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Patients, Families and Friends
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This is a new program for children with sickle cell disease and brain disorders and who may be getting regular blood transfusions or iron chelation therapy.
Stroke or other neuro-developmental (brain) disorders can completely change the lives of children and their families. This can add a great deal of stress and frequent medical care to families already living with sickle cell disease. Children with stroke may need to see many specialists, including a hematologist, neurologist, therapists (physical, occupational, or speech), learning specialists, and social workers. These children may have many appointments for transfusions, rehabilitation therapies, special tests, and use Desferal at home for iron removal. We are planning a special clinic program at Hughes Spalding Children’s Hospital when many of these specialists will be able to see your child on the same day. We hope that this program will save you some trips to the hospital and clinic. It will also help your doctors and specialists work more closely together as a team to best treat your child.
STARS clinic will meet once a month on a Thursday morning at Hughes Spalding Children’s Hospital beginning in the year 2000. A clinic visit will be all morning, from 9 am – 12 noon. Every child would see each team member he or she needs. A child can come to the STARS clinic 1-2 times a year to help coordinate the many aspects of their sickle cell care, transfusions, chelation therapy, rehabilitation, and learning needs. Parking for these visits will be free of charge.
We look forward to hearing about your ideas about how to make this program best help your child and family.
STROKE in sickle cell disease
A stroke is an injury to the brain that happens when there is not enough blood circulation and oxygen to the brain. About 6-8% of all people with sickle cell anemia (Hemoglobin SS) may have a stroke. Symptoms of stroke include weakness of arms, legs, or face, seizures or convulsions, difficulty with speaking or seeing, a very bad headache, numbness or tingling. Once a stroke occurs, some people fully regain their original abilities, but some functions may not completely get back to normal for everyone. A stroke is diagnosed by a doctor’s physical exam and brain scans called CT or MRI.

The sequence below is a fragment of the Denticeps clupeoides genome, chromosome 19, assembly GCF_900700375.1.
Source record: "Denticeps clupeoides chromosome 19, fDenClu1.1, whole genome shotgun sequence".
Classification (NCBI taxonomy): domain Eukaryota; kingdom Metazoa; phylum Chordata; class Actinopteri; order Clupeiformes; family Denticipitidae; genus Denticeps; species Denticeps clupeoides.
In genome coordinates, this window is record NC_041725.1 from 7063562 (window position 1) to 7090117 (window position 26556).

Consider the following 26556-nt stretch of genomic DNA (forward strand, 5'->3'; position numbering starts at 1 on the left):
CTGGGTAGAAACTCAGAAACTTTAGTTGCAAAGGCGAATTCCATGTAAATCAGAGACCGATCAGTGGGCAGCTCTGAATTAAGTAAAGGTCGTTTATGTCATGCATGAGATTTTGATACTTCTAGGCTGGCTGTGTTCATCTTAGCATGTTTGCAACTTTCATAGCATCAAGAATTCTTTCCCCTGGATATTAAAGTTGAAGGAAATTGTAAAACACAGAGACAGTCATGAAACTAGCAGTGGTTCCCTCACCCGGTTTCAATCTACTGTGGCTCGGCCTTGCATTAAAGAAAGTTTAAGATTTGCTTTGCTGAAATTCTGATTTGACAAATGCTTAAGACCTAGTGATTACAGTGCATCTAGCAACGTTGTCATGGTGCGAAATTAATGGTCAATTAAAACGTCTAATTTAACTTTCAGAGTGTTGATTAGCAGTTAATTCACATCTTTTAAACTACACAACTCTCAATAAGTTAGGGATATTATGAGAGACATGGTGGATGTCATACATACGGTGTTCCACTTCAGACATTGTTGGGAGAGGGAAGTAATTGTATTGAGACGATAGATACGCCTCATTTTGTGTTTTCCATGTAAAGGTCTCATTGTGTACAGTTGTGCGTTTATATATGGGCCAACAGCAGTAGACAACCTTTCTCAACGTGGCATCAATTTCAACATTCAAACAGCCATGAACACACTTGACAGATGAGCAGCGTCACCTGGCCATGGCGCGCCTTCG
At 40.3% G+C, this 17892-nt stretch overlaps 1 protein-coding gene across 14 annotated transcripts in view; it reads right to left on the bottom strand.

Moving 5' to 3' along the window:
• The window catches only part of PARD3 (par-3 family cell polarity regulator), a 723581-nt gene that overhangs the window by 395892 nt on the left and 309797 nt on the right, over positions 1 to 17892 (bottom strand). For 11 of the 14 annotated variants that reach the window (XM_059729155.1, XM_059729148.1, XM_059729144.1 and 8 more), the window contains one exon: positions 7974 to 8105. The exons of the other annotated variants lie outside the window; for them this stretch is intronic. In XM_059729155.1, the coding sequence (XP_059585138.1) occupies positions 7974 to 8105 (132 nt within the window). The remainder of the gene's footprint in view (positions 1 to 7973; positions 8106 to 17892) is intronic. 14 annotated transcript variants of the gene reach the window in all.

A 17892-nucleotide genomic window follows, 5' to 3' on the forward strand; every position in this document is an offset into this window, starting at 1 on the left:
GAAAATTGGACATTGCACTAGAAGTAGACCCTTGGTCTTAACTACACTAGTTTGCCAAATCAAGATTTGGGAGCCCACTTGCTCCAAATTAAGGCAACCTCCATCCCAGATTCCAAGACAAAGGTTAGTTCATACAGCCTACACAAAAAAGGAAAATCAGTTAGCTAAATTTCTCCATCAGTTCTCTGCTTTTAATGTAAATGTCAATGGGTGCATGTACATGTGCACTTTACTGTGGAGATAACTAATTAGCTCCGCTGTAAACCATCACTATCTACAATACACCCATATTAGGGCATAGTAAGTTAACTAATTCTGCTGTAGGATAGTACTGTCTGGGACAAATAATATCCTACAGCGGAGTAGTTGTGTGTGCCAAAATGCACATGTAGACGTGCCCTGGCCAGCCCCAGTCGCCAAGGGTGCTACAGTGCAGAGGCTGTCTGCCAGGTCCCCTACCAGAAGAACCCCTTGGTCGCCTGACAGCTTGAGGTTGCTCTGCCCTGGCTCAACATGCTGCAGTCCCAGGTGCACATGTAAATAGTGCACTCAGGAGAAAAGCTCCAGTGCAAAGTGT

The main treatment of stroke is red blood cell transfusions. When the stroke first occurs, most people receive an exchange transfusion to reduce the blockage of blood circulation by sickle cells. After that, monthly transfusions are recommended because there is a very high chance of the child having another stroke if they do not receive transfusions.
Rehabilitation and educational services may be needed to help a person who may still be weak, have trouble speaking, have more difficulty learning, or trouble with memory.
Counseling may be helpful for the person with stroke or his/her family members who may be feeling sadness, frustration, or anger about this major change in their lives.
After about two years of monthly blood transfusions, people will have too much iron in their bodies. Iron chelation (removal) therapy with Deferoxamine (Desferal) is needed to help keep the body healthy from too much iron.
What do the specialists do?
Hematologists: These are the blood specialists. The Pediatric Sickle Cell team works together to help patients maintain good general health, prevent and treat sickle cell problems, organize transfusions and iron chelation therapy, and coordinate the overall care for patients with sickle cell disease.
Developmental Pediatricians: These are pediatricians who have special training in helping children who have disorders of the brain that may result in problems with movement, development, learning, or behavior.
Therapists: Rehabilitation means to regain the ability to do things after an injury or illness. Physical therapists help people with their movement. Occupational therapists work with people who need help taking care of themselves. Speech therapists help people who may have trouble speaking and understanding speech.
Audiologists: Good hearing is important for people to be able to communicate and be understood. The audiologist tests people’s hearing to identify if there are any problems and works with patients who have trouble hearing.
Pediatric Psychologists and Learning Specialists: